If you start to notice tiny holes in clothing or webs near your food (or worse—in it), you probably have a moth problem. There are two types of household moths: clothing moths, which eat clothing with natural fibers, and pantry moths, which eat grains and other dry goods in your pantry.
Both creatures are frustrating to deal with and can cost you time and money. If you're ready to say goodbye to your moth problem (or prevent it in the first place), here are 9 ways to get rid of moths in your home.
Keep It Sealed
Prevention is the best first step you can take against moths. And a great way to prevent moths is to seal off any potential sources of food for them. This means keeping the food in your pantry in airtight containers—especially any grains, rice, or pet food.
Moths also like to munch on animal-based fabrics like wool, silk, or cashmere. Because of this, you should seal these clothes up in the off-season—use a vacuum bag or air-tight under-the-bed storage. Don't forget to throw some cedar blocks or lavender sachets in there too.
Cedar is well-known for its moth-repellent capabilities. Cedar emits pheromones that repel moths and other insects, and it's a helpful thing to have around to keep any moths away. You can use cedar in many forms—cedar oil can be diluted with water in a spray bottle and sprayed on clothes or other fabrics, or use cedar blocks in dresser drawers or closet corners.
If the smell of cedar is too strong for you, or if a cedar moth repellent isn't working in your home, try an herb sachet. To make one, fill a small fabric bag with a few strong-smelling dried or powdered herbs, like rosemary, thyme and cloves. Hang the bag in a pantry or bedroom closet and its strong odor will keep moths away. You'll need to replace this bag every several weeks to few months, as the smell will fade over time.
If you'd prefer not to have your bedroom closet smell like a pizza parlor, try a more pungent (but more floral) scent: lavender. You can fill a small sachet with dried lavender, like you would with the herb mix above, and hang it in moth-prone areas. Or, you can dip cotton balls or q-tips in lavender oil and place them in drawers and under-the-bed storage bins.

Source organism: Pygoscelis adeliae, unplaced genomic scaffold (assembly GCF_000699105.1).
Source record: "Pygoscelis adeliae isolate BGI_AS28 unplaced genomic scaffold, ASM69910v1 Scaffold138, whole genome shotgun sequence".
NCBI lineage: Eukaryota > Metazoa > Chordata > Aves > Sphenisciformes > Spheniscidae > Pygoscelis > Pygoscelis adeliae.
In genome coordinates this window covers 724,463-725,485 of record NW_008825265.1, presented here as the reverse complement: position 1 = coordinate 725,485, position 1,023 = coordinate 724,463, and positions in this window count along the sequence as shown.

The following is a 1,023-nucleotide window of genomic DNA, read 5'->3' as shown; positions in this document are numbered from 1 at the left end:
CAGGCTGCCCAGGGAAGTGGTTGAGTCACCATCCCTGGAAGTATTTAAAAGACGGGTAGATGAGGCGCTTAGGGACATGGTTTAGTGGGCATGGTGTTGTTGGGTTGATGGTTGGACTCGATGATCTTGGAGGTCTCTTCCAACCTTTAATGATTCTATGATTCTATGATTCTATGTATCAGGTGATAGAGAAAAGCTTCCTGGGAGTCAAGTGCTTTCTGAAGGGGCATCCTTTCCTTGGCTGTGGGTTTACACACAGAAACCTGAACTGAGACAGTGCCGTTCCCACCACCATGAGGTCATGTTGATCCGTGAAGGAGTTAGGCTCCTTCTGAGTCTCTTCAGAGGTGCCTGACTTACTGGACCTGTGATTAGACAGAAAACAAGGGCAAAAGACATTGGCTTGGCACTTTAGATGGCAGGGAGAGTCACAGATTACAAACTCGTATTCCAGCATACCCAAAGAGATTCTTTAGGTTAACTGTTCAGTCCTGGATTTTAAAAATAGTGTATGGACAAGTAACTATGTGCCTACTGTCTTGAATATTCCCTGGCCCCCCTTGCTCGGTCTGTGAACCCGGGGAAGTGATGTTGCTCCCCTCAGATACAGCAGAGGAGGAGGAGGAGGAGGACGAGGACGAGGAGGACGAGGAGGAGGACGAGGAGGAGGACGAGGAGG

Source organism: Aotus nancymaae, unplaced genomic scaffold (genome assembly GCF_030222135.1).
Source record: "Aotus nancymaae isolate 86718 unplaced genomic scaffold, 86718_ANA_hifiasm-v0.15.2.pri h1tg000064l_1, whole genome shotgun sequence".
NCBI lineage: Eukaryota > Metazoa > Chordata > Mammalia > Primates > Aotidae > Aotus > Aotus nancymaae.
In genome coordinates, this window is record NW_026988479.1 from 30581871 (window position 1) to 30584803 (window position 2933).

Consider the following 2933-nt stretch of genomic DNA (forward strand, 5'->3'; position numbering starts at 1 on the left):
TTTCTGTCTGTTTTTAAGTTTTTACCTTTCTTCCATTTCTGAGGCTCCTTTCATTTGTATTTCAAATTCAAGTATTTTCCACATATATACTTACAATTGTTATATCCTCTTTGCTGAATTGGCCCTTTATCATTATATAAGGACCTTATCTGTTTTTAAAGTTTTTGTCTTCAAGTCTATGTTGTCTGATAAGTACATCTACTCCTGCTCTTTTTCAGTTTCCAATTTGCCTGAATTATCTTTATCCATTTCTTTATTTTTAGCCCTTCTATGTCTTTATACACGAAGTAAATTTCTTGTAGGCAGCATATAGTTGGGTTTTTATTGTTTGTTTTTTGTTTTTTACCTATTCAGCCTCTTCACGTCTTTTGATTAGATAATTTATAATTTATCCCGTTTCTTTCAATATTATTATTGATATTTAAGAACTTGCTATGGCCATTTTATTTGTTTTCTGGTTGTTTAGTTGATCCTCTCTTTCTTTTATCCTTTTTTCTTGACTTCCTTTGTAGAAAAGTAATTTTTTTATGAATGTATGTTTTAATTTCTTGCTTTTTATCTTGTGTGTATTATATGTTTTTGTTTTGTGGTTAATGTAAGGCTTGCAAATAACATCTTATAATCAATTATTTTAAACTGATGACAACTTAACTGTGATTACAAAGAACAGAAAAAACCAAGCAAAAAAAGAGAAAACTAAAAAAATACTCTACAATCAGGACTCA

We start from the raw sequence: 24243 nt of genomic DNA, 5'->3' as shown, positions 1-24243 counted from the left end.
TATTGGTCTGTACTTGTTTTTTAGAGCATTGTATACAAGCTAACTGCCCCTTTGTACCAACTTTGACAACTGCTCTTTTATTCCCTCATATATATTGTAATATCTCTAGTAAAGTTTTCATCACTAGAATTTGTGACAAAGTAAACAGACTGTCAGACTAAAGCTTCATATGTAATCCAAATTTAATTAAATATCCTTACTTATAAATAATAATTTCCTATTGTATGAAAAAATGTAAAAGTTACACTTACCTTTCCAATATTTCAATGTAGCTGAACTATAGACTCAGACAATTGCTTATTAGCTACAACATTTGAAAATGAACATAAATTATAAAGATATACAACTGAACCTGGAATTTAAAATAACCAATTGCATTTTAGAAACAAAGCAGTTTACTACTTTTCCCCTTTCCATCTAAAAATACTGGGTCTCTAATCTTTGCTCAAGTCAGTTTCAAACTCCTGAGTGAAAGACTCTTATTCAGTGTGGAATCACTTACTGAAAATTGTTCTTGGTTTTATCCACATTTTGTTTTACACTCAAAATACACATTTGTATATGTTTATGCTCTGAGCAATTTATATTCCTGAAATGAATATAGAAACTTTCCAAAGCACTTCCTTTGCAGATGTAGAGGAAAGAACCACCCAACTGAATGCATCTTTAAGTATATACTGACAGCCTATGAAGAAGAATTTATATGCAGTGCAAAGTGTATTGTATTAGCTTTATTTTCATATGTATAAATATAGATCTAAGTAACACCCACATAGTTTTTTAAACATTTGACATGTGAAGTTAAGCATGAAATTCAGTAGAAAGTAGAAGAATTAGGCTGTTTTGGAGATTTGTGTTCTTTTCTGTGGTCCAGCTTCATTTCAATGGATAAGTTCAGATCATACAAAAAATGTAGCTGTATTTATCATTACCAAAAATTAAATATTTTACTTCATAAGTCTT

Regular vacuuming is another important thing you can do to prevent moths in your home. Pay special attention to carpeted areas near where clothing is stored, like under the bed or in closet corners. Additionally, don't forget to empty and clean the vacuum filter and canister once you've finished—you don't want any moths hiding out in your vacuum.
Another tried-and-true moth repellent? Moth balls. Moth balls are made up of a chemical pesticide that slowly emit a gas that kills moths and their larvae. Moth balls are often used in drawers, under-the-bed clothing storage, or any other area that's sensitive to moth damage. Moth balls can last up to a year, and can be found in the cleaning section of nearly every major grocery store.
Another way to get rid of moths without much DIYing on your end is by using a moth trap. Moth traps emit pheromones that attract moths to its sticky tape. However, once they land on the trap, they become stuck.
If you go this route, make sure you purchase the correct trap, as different moths are attracted to different pheromones. Purchase a food moth trap for moths in your pantry, and a clothing moth trap for moths in your closet.
Use Extreme Temperatures
If you find moths in your closet, the first thing you need to do is treat the salvageable clothing. Depending on the care instructions of your piece of clothing, either wash and dry it at the highest temperature possible, or place it in a plastic bag in the freezer for at least 72 hours. The extreme temperatures kill moths and their larvae. Unfortunately, if you find moths in your food or dry goods, there's only one option: throw it out.
Wash It Down
After you've tossed or washed any moth-ridden goods, it's time to clean the surfaces those items were on. Using a combination of soap or vinegar and warm water, spray the shelves in the pantry or closet that the moths were on. Cleaning these surfaces ensures that no moth larvae are sticking around once the clean-up is done.